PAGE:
The Potential Danger Of Reusing A Meat Marinade

So you've just put together your magnum opus as far as marinades go. You have used what you need for your meat, there is a bit left over, and it breaks your heart just thinking about throwing it away. Is it dangerous to reuse?

Typical homemade meat marinades consist of a flavor element (which can be anything from zesty to spicy to herby), a fat component which is usually an oil of some kind helping with the absorption of flavor, and an acidic element responsible for tenderizing the meat, per

With these ingredients, the marinade recipe itself has a lifespan of no less than a week, per Real Simple Good, and even longer depending on the ingredients of the marinade and how you're storing it. In the case of a producer-packaged version, the lifespan can be up to two years unopened (given that the storage methods are optimal), per Still Tasty. Whether it's homemade or store-bought, though, reusing the same marinade is not recommended.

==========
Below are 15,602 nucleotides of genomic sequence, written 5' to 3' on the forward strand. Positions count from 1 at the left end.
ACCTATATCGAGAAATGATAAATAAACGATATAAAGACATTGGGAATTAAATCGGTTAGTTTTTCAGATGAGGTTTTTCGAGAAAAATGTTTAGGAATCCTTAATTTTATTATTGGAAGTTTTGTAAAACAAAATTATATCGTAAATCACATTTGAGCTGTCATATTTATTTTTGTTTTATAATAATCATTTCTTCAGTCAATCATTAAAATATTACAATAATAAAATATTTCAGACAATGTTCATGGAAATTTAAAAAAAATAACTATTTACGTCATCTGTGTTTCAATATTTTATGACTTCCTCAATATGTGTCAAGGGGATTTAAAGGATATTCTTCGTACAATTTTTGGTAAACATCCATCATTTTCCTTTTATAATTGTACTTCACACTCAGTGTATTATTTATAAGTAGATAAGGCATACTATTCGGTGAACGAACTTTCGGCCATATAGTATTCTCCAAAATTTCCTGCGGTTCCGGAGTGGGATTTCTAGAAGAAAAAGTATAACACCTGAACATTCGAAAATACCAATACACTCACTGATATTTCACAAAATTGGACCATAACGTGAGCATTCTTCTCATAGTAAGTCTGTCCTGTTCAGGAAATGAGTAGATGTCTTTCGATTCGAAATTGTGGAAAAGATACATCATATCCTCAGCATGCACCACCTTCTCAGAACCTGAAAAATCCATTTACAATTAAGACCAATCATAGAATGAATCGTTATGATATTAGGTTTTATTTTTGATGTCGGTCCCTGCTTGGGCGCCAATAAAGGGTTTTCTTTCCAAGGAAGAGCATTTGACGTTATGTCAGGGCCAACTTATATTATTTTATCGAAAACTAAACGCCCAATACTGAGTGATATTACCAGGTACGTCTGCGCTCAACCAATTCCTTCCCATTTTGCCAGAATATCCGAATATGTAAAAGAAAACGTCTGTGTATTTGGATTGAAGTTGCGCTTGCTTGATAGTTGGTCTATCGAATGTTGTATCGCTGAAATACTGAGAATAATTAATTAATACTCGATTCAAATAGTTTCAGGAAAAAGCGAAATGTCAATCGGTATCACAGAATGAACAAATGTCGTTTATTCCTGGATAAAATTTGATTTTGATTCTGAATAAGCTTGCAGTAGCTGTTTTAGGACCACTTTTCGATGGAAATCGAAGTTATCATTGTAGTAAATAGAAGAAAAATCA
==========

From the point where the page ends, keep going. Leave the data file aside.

Recycling meat marinade

Despite a marinade's propensity for a fair amount of longevity (per Still Tasty), once it comes into contact with raw meat, its usability declines dramatically. The marinade becomes too contaminated, which even acidic ingredients can't fix (via The Spruce Eats).

According to the New South Wales Food Authority, raw meat often contains bacteria like salmonella, Escherichia coli (E. coli), and the norovirus, among others. These bacteria are foodborne and responsible for food poisoning. While the bacteria on meat will die once the meat is cooked, per, microorganisms remaining in the leftover marinade (which have come into contact with the raw meat) will not because the marinade — unlike the meat — has no exposure to heat.

Not all is not lost, though. By cooking the marinade to a temperature of 212 degrees Fahrenheit, the unwanted microorganisms die (via Kansas Department for Aging and Disability Services), and the marinade becomes safe to use once more.